The Roman colony of Philippi was located right on the border between Europe and Asia, at a sort of strategic break in the hills which meant that it was the simplest and most natural route for travel. In its past, it had also been the home of gold and silver mines. Those mines had long since been exhausted by the time of the early Christian church, but the combination of the wealth from those mines and the strategic location made Philippi a powerful center for business and trade.
We read about Paul’s visit to Philippi in the 16th chapter of Acts. Paul and Silas baptized a woman named Lydia who became a strong supporter of Paul’s. They cast a demon out of a slave girl who was working for her masters as a fortune-teller, and the girl’s masters had Paul and Silas thrown into jail, where their chains were released by an earthquake, giving them the opportunity to preach to the jailer and his family.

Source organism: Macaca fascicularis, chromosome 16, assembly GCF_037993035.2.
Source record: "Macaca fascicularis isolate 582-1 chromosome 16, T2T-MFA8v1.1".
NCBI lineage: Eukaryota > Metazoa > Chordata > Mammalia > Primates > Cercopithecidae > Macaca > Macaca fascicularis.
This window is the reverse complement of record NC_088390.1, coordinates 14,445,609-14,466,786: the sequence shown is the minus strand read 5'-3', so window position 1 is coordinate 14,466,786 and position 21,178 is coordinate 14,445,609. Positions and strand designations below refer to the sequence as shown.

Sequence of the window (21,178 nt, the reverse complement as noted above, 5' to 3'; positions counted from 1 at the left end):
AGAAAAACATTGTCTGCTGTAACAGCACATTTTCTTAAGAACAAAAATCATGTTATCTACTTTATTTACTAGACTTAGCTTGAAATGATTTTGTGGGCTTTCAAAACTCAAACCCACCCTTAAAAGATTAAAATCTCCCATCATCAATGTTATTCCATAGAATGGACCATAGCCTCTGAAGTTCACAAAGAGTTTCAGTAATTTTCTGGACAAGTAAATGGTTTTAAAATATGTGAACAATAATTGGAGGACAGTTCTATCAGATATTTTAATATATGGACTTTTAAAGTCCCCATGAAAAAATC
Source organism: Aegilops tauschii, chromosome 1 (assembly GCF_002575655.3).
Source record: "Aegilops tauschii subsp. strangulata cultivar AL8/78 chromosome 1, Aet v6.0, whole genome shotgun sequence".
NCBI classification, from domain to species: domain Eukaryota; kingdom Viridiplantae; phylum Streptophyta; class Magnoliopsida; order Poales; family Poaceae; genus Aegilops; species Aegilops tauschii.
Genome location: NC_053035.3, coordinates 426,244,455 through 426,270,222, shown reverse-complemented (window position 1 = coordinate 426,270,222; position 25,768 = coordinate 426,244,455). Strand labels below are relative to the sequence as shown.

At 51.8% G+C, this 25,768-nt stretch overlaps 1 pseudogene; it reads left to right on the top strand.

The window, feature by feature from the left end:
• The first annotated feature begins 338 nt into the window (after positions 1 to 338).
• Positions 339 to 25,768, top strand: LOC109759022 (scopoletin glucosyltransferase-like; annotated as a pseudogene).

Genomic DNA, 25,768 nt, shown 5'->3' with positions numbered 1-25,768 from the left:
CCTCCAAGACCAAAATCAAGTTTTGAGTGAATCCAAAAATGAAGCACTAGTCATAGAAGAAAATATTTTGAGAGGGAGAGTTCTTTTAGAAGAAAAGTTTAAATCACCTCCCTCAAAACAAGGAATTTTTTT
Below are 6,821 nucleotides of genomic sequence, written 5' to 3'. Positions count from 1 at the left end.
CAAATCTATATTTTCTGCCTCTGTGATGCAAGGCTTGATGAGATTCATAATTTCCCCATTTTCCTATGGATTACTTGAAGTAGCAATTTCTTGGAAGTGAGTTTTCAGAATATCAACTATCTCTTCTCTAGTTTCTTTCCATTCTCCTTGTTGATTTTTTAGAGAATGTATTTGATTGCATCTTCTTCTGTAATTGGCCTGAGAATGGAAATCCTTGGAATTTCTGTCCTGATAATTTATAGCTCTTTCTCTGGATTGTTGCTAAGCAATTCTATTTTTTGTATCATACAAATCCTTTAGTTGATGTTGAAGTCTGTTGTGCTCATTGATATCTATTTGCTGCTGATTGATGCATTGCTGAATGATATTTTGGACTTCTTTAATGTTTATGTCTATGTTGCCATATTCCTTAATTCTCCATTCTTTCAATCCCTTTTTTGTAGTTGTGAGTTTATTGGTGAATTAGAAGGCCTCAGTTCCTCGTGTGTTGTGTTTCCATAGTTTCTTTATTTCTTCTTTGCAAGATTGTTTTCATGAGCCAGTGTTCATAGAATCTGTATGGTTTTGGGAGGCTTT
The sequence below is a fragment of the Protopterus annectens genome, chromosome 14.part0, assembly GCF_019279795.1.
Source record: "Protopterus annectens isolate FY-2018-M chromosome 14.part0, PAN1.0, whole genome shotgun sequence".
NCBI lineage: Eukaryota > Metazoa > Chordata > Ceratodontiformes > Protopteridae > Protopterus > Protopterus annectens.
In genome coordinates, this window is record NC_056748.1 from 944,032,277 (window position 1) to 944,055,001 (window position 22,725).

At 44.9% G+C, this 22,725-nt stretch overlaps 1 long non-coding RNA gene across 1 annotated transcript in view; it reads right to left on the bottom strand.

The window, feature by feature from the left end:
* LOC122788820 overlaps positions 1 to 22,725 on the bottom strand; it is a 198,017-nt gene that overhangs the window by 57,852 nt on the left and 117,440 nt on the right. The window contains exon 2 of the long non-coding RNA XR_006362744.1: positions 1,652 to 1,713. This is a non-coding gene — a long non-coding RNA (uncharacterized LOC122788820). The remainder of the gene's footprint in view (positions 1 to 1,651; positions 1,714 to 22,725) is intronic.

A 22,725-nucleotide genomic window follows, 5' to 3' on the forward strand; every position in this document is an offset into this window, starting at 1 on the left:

Of all the churches that Paul started or preached in, Philippi was particularly near and dear to his heart. Paul had a policy of not taking support from the churches where he preached, but he accepted a gift of support from Philippi that the church there sent to him after he’d moved on.

That gift had been sent by way of a Philippian named Epaphroditus, and the messenger stayed on to travel with Paul and help him with his work.
But now Epaphroditus was having some health problems, and Paul used him as a messenger once more, sending him home with thanks for services well-rendered. It was Epaphroditus who delivered Paul’s letter to the Philippians.